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  10. R. Chiao and Y.-S. Wu, “Manifestations of Berry’s topological phase for the photon,” Phys. Rev. Lett. 57, 933–936 (1986).
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  11. O. Bryngdahl, “Polarization-grating moire,” J. Opt. Soc. Am. 62, 839–848 (1972).
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  15. L. Huang, X. Chen, H. Mühlenbernd, G. Li, B. Bai, Q. Tan, G. Jin, T. Zentgraf, and S. Zhang, “Dispersionless phase discontinuities for controlling light propagation,” Nano Lett. 12, 5750–5755 (2012).
    [Crossref]
  16. L. Marrucci, C. Manzo, and D. Paparo, “Pancharatnam-Berry phase optical elements for wave front shaping in the visible domain: switchable helical mode generation,” Appl. Phys. Lett. 88, 221102 (2006).
    [Crossref]
  17. G. Crawford, J. Eakin, M. Radcliffe, A. Callan-Jones, and R. Pelcovits, “Liquid-crystal diffraction gratings using polarization holography alignment techniques,” J. Appl. Phys. 98, 123102 (2005).
    [Crossref]
  18. M. Fratz, S. Sinzinger, and D. Giel, “Design and fabrication of polarization-holographic elements for laser beam shaping,” Appl. Opt. 48, 2669–2677 (2009).
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  19. E. Hasman, Z. Bomzon, A. Niv, G. Biener, and V. Kleiner, “Polarization beam-splitters and optical switches based on space-variant computer-generated subwavelength quasi-periodic structures,” Opt. Commun. 209, 45–54 (2002).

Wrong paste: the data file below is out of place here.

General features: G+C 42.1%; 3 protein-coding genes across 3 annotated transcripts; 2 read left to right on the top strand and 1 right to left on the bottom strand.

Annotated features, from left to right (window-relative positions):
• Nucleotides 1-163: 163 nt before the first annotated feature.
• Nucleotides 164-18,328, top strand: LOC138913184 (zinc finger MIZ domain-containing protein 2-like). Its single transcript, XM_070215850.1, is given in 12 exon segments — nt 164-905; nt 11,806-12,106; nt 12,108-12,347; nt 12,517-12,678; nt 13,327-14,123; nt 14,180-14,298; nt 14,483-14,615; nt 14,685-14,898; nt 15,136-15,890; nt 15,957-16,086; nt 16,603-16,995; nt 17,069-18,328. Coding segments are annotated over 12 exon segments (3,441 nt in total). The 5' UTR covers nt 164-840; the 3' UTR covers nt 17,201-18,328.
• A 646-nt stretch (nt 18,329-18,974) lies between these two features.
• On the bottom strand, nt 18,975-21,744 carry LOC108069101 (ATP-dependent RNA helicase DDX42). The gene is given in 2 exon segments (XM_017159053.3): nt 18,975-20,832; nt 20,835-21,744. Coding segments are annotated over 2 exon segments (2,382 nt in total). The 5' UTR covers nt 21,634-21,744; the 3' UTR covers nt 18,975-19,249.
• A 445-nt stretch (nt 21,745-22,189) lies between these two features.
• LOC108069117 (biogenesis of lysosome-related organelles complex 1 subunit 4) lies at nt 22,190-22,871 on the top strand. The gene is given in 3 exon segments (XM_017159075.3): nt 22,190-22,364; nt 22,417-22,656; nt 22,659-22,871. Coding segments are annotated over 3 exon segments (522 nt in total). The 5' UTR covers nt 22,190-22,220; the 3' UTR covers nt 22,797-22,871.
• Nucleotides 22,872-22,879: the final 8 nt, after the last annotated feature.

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  20. H. Lajunen, J. Tervo, and J. Turunen, “High-efficiency broadband diffractive elements based on polarization gratings,” Opt. Lett. 29, 803–805 (2004).
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  21. L. Nikolova and T. Todorov, “Diffraction efficiency and selectivity of polarization holographic recording,” Opt. Acta 31, 579–588 (1984).
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  22. F. Gori, “Measuring Stokes parameters by means of a polarization grating,” Opt. Lett. 24, 584–586 (1999).
    [Crossref]
  23. M. J. Escuti, C. Oh, C. Sánchez, C. Bastiaansen, and D. Broer, “Simplified spectropolarimetry using reactive mesogen polarization gratings,” Proc. SPIE 6302, 630207 (2006).
    [Crossref]
  24. C. Provenzano, P. Pagliusi, and G. Cipparrone, “Highly efficient liquid crystal based diffraction grating induced by polarization holograms at the aligning surfaces,” Appl. Phys. Lett. 89, 121105 (2006).
    [Crossref]
  25. S. C. McEldowney, D. M. Shemo, R. A. Chipman, and P. K. Smith, “Creating vortex retarders using photoaligned liquid crystal polymers,” Opt. Lett. 33, 134–136 (2008).
    [Crossref]
  26. S. R. Nersisyan, N. V. Tabiryan, D. Mawet, and E. Serabyn, “Improving vector vortex waveplates for high-contrast coronagraphy,” Opt. Express 21, 8205–8213 (2013).
    [Crossref]
  27. E. Hasman, V. Kleiner, G. Biener, and A. Niv, “Polarization dependent focusing lens by use of quantized Pancharatnam-Berry phase diffractive optics,” Appl. Phys. Lett. 82, 328–330 (2003).
    [Crossref]
  28. C. Dorrer, S. K.-H. Wei, P. Leung, M. Vargas, K. Wegman, J. Boulé, Z. Zhao, K. L. Marshall, and S. H. Chen, “High-damage-threshold static laser beam shaping using optically patterned liquid-crystal devices,” Opt. Lett. 36, 4035–4037 (2011).
    [Crossref]
  29. W. Cai, A. R. Libertun, and R. Piestun, “Polarization selective computer-generated holograms realized in glass by femtosecond laser induced nanogratings,” Opt. Express 14, 3785–3791 (2006).
    [Crossref]
  30. V. G. Chigrinov, V. M. Kozenkov, and H. S. Kwok, Photoalignment of Liquid Crystalline Materials: Physics and Applications (Wiley, 2008).